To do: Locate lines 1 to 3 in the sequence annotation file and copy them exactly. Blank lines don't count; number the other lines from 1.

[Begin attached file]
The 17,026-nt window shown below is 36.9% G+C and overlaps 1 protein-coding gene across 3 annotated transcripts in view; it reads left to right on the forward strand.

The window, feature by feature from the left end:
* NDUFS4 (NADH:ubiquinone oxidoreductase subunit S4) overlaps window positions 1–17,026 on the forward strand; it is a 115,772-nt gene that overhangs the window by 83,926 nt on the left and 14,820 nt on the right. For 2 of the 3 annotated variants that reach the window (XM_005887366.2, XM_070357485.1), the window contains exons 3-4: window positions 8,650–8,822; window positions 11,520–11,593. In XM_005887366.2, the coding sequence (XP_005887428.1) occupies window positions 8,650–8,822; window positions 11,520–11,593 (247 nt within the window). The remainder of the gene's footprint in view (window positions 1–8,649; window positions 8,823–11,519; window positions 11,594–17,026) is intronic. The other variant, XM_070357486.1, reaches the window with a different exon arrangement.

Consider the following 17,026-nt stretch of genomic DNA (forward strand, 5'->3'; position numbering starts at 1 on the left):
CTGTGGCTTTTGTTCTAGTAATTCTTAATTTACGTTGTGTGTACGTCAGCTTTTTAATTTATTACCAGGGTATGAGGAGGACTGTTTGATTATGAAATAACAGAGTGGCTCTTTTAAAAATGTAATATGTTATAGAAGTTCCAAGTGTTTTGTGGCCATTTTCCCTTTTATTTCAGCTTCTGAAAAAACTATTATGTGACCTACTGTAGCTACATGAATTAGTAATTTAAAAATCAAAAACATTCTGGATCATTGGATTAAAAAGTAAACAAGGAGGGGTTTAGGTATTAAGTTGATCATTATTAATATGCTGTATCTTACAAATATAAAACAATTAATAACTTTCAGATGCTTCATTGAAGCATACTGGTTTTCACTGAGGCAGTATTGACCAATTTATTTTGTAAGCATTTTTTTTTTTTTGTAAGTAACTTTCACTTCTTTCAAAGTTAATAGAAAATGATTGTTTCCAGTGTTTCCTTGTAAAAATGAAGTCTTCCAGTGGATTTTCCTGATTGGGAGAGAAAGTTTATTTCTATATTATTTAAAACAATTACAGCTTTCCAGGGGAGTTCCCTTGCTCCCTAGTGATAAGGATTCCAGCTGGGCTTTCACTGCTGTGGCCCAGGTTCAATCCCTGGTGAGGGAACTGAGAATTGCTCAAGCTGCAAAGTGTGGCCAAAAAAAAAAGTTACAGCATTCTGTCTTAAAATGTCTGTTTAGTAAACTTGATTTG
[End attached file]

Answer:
The 17,026-nt window shown below is 36.9% G+C and overlaps 1 protein-coding gene across 3 annotated transcripts in view; it reads left to right on the forward strand.

The window, feature by feature from the left end:
* NDUFS4 (NADH:ubiquinone oxidoreductase subunit S4) overlaps window positions 1–17,026 on the forward strand; it is a 115,772-nt gene that overhangs the window by 83,926 nt on the left and 14,820 nt on the right. For 2 of the 3 annotated variants that reach the window (XM_005887366.2, XM_070357485.1), the window contains exons 3-4: window positions 8,650–8,822; window positions 11,520–11,593. In XM_005887366.2, the coding sequence (XP_005887428.1) occupies window positions 8,650–8,822; window positions 11,520–11,593 (247 nt within the window). The remainder of the gene's footprint in view (window positions 1–8,649; window positions 8,823–11,519; window positions 11,594–17,026) is intronic. The other variant, XM_070357486.1, reaches the window with a different exon arrangement.